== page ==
A swing and a miss. My cricket bat whiffed harmlessly past the snarling zombie’s brainpan as he lurched forward, toppling me to the ground as he began his morbid meal. The loading screen floods the television with a mosaic of CCTV monitors, which give way to reveal my next avatar, a middle-aged woman with a bobbed haircut who lurches awake, only to spy a moribund reminder projected across the floor: ZombiU is survival horror.
Survival horror is a diluted phrase in 2012. Resident Evil has long since made the shift from the slow, ammo-sparing days of the original to white-hot action, and all of its contemporaries have followed suit, empowering players with high-powered weapons and a plentiful cache of ammo to fuel their monster-slaying rampages. ZombiU hearkens back to the gritty days of survival horror, with players managing a meager inventory as they face seemingly impossible odds. To many, this brutal level of difficulty may be considered unfair, but for me it was nostalgic.
The nostalgia of old-school survival horror is virtually the only nostalgic aspect of ZombiU, which uses the new technology of Nintendo’s Wii U console to give players a richer experience past its simple FPS mechanics. The Wii U’s GamePad, basically a tablet embedded in the middle of a controller, becomes a Swiss Army knife of tools to aid you in your quest to escape a zombie-plagued London. During most of the game, the GamePad screen shows an automap of your surroundings—a simple, yet unbelievably appreciated gesture—with a one-touch radar to scan the area for “blighters.” The radar has the obnoxious tendency to capture any movement, which leads to some nail biting tension until you find out that the red blip was little more than a false positive in the form of the game’s many rats.
Other functions are far less subtle. You can hold the GamePad up like a camera to scan your environment, use it to control in-game gun turrets (a maniacally fun moment), pick locks, ransack boxes for equipment, and hack security systems. All of these interactions, however, leave the game active and your character vulnerable. Trying to pick a lock on the GamePad while looking back up at your screen to make sure that no zombies have snuck up behind you adds a level of tension that would not normally be present in such a mundane task where, in other games, events around you all but shut down as you rotate tumblers. This vulnerability extends to inventory management as well, making the game seem oddly authentic…if that can really be a quality attributed to a game about the zombie apocalypse. This vulnerability will come to a head time and time again due to the game’s unique take on death. Death in the game takes a unique permanence, where your character will die if bitten. No amputation. No miracle cure. You get bitten, you die. The game then rolls you a new character to pick up where your previous character left off, albeit without whatever equipment they may have had. The solution? Hunting down your now-zombified predecessor and bashing in their brainpan in order to loot their backpack. It’s logical, but you never develop enough of an attachment to your short-lived avatars in the game for it to have any true impact or weight, reducing it to an amusing, cyclical exercise.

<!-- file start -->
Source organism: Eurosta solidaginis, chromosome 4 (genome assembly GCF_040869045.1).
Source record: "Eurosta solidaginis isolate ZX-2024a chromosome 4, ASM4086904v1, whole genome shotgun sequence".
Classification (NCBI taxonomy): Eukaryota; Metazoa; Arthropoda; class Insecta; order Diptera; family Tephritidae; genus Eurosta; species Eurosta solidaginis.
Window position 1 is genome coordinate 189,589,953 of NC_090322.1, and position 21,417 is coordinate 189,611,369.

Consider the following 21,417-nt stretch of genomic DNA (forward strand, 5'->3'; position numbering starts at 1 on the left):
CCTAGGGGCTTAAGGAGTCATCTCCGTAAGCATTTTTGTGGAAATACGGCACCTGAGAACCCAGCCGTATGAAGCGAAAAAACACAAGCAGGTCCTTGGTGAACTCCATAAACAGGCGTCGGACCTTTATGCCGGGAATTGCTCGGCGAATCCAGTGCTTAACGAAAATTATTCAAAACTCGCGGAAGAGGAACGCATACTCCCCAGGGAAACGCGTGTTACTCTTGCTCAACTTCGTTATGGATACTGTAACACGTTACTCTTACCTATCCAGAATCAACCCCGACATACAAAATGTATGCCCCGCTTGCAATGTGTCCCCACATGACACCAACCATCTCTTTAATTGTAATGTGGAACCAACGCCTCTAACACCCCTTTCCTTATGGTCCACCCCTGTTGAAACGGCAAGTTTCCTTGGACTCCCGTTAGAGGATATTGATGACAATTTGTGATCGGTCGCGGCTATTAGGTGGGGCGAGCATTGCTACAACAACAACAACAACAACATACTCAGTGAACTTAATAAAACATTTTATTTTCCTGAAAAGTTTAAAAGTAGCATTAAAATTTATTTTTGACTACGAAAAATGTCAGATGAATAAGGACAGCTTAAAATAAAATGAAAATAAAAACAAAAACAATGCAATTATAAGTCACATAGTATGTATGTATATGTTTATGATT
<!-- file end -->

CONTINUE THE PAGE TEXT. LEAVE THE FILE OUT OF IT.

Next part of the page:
The other bit of inventiveness stems from the London setting, which should please (and depress) many an Anglophile. Setting the game in England allows for some novel ideas, like the omnipresent CCTV cameras providing eyes and ears to your faceless taskmaster who doles out the various missions, as well as a Shaun of the Dead-referencing cricket bat as your main melee weapon. Sadly, the game doesn’t see fit to include other British staples as weapons like exploding meat pies or sharpened Doctor Who DVDs. The British setting also allows for a more historical background for the plague, tying it into past figures and biblical prophecy.
There’s also a fun-as-hell local multiplayer mode called King of the Zombies, with one player acting as the “King of the Zombies” and using the GamePad to strategically drop blighters on a map to kill any other local players who are either trying to capture waypoints or simply try to stay alive. It’s more fun than it sounds as you can watch your hapless opponents react to the zombies you’re mercilessly dropping on the map, manipulating their fears and keeping tension high.
Being a launch title for the Wii U, ZombiU does fall prey to the curse of many a launch title: inability to really squeeze performance from the hardware. The graphics range from bleakly gorgeous, with snappy lighting effects and well-rendered zombies, to downright hideous, with some muddy and blurry textures seemingly on loan from the original Xbox. They aren’t a complete failure, but what the game’s visuals do right stands out in stark relief to what it does very, very wrong.
ZombiU may seem like little more than a tech demo for the Wii U and its promising GamePad technology (it is really, really cool), but it actually aspires to be more than that. For the most part, it succeeds, even if the campaign is woefully short (around 6 hours by my clock) and the novelty factor of the GamePad integration is so high. However, it’s still a simple, raucous romp through not-so-jolly Old England that could polish itself to near perfection in sequels.